- Is there, Doctor?
- No.
Sorry, Sister,
Dr Turner.
There was nobody to mind me youngest,
but I didn't want to miss the talk.
Oh, that's all right. Just take a seat.
contraception has come on
in leaps and bounds in recent years.
And while the pill may not be suitable
for every woman,
there are alternatives
alternatives that we as men
can take responsibility for.
Condom. Sheath.
French letter.
All different ways
of saying the same thing.
If we could have the next
page, please, Sister Veronica.
Now, this is the first really viable
alternative to the sheath,
which I hope will be licensed very soon.
It's basically a simple operation
in which the tubes that carry
the man's sperm, or seed,
from the testicles are severed.
Believe me, it is a minor procedure,
and perfect for a couple
who've decided that
their family is complete.
Bit late for some of us!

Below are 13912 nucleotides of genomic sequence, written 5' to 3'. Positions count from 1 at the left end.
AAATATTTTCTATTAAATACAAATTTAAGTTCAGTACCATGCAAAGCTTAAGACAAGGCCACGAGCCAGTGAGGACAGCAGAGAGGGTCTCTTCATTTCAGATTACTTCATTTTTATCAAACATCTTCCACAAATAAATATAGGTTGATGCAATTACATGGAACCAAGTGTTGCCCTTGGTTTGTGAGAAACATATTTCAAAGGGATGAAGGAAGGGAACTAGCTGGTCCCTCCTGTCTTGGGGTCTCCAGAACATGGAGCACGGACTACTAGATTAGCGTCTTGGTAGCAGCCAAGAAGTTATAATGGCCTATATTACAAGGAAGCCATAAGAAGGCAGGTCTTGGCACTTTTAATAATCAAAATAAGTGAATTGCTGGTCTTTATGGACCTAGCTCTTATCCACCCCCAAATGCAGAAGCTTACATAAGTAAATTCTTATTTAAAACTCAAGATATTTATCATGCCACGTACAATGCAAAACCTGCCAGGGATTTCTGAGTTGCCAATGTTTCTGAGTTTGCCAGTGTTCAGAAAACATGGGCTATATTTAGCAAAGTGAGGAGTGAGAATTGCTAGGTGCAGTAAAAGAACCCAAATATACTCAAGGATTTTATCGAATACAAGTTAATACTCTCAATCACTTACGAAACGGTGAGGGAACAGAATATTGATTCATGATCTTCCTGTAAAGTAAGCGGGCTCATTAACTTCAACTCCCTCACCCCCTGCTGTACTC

You've got to sleep, Spencer.
Nobody's mind works properly
when they've been up
for 24 hours straight.
I've been finding that out
ever since I had madam.
She don't need sleep.
It's all part of her power.
They told me.
No, no. No. Listen to me,
Spencer, not them.
She sleeps like an angel.
Like a baby.
I can always get her off.
That's how I know
I'm going to be a good mum.
I bet I can get you off, too,
if you'll let me.
Well, at least I got through
to the man himself.
He's been on holiday.
Mild interest,
especially as "new research
suggests high rates
"of mental illness amongst
young West Indian men".
But has Dr Billinge given
Spencer an appointment?
I have his mother in reception
in a state of acute distress.
He can make a domiciliary visit